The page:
Well not even done, there's still work on that but from our perspective we've done our part, and we'll still push for it to be done in other places. Young people giving young people a voice, we've done our Have Your Say app, our Have Your Say website where you can just log on and give your opinion on anything at all, that's something we tried to work on and we done. There's different things we achieved this year ... Nothing is impossible - we have the companies, we have the people, we have the advisors. That's from a business perspective. From the management end of the Digital Youth Council, there'll be some really cool new advisors coming in, like really, really cool. It'll be really good to see those people come in, and hopefully it'll make sure that the council does some really cool things. But you'll have to wait and see.
OK, I'll wait. How does Ireland compare to other countries for STEM, teenagers especially?
So yeah, among young people especially it's by far the best - one of the best if not the best. Personally, I might have a slight bias - I run a digital youth council and I'm an Irish teenager. But yeah, I attended the BT Young Scientist, I attended the Eircom Junior Spider, I didn't go to the Coolest Projects this year but I went to every single possible event for young people in STEM and there's definitely a lot of potential there... At the BT Young Scientist, every single idea there could've won it easily. I spoke to some people from BT and they said it was unpredictable who could've won it this year and a great project won it. We do have a really large pool of talent - you can see with the girls who've done really well not just in Ireland but on the international stage. They're not the only ones, there's loads of people. We win the EU Young Scientist year in, year out.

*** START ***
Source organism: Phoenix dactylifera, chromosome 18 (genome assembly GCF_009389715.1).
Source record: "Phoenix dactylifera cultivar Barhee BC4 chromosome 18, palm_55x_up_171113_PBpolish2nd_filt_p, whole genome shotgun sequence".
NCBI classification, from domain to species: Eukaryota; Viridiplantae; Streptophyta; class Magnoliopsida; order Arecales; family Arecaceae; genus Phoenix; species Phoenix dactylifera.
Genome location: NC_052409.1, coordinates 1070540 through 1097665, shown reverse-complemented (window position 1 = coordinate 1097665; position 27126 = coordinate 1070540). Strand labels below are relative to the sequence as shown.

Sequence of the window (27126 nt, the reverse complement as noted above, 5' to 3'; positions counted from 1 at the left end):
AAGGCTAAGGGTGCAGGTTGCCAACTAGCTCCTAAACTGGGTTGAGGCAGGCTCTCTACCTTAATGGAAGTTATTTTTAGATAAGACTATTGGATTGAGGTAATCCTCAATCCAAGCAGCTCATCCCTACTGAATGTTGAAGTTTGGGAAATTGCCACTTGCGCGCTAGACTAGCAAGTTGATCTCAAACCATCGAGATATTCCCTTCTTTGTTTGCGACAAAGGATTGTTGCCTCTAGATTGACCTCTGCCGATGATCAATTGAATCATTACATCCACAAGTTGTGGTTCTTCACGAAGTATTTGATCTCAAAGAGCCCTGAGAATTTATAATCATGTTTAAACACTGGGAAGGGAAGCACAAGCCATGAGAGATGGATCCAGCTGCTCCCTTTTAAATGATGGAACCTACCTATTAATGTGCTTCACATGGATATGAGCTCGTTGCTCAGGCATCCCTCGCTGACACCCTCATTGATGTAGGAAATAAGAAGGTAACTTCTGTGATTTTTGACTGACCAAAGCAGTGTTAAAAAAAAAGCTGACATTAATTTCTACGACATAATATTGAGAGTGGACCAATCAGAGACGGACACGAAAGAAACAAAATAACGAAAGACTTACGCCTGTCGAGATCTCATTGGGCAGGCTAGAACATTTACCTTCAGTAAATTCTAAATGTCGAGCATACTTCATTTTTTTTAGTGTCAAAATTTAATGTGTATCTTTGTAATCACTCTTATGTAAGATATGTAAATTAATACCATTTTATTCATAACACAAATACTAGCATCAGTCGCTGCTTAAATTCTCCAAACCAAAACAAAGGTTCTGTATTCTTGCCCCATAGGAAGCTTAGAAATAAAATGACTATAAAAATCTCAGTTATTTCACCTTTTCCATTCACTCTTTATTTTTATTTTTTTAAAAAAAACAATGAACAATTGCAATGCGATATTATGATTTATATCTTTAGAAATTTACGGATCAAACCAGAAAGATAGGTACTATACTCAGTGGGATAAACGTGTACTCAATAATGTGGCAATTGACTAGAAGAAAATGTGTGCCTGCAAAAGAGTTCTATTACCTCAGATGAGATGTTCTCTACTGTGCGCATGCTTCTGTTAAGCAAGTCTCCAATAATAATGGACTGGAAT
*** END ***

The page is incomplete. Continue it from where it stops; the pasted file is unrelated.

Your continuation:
They must be sick of us.
Like, it's no longer the EU Young Scientist, it's basically just Ireland's Young Scientist -
Yeah, whoever won the BT Young Scientist is pretty well in-there. But we do compare with - definitely, we're in the top two or three. I don't even know who could be against us, I'm just saying that in case I'm wrong. The States I'm sure would probably give us a run for our money, the UK don't, I can definitely say that. We definitely have more talent, I'd say that more than happily. But the US probably do, considering their size they're bound to have the same amount as us.
Okay! Thank you very much.
There was definitely a lot of information in that interview! Make sure to check out Harry and I on Twitter @TheHarryMcC and @frizzyroselle respectively. Thanks again to Harry for doing the interview, and InspireFest 2015 for providing the swanky VIP venue.